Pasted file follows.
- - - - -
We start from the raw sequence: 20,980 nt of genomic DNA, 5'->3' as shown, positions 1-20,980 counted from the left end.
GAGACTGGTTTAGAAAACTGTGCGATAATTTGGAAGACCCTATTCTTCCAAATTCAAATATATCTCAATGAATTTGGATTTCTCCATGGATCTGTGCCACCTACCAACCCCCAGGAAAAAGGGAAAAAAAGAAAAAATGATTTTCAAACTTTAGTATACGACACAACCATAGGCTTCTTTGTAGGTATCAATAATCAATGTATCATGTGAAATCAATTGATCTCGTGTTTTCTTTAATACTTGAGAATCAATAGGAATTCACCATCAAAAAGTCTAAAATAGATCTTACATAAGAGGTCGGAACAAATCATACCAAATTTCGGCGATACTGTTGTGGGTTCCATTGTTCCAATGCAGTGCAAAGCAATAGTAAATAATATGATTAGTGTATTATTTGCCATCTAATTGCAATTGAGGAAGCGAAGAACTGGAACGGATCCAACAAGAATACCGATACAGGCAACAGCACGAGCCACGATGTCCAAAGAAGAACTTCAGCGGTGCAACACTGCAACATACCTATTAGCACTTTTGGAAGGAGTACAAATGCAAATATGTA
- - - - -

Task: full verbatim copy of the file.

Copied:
We start from the raw sequence: 20,980 nt of genomic DNA, 5'->3' as shown, positions 1-20,980 counted from the left end.
GAGACTGGTTTAGAAAACTGTGCGATAATTTGGAAGACCCTATTCTTCCAAATTCAAATATATCTCAATGAATTTGGATTTCTCCATGGATCTGTGCCACCTACCAACCCCCAGGAAAAAGGGAAAAAAAGAAAAAATGATTTTCAAACTTTAGTATACGACACAACCATAGGCTTCTTTGTAGGTATCAATAATCAATGTATCATGTGAAATCAATTGATCTCGTGTTTTCTTTAATACTTGAGAATCAATAGGAATTCACCATCAAAAAGTCTAAAATAGATCTTACATAAGAGGTCGGAACAAATCATACCAAATTTCGGCGATACTGTTGTGGGTTCCATTGTTCCAATGCAGTGCAAAGCAATAGTAAATAATATGATTAGTGTATTATTTGCCATCTAATTGCAATTGAGGAAGCGAAGAACTGGAACGGATCCAACAAGAATACCGATACAGGCAACAGCACGAGCCACGATGTCCAAAGAAGAACTTCAGCGGTGCAACACTGCAACATACCTATTAGCACTTTTGGAAGGAGTACAAATGCAAATATGTA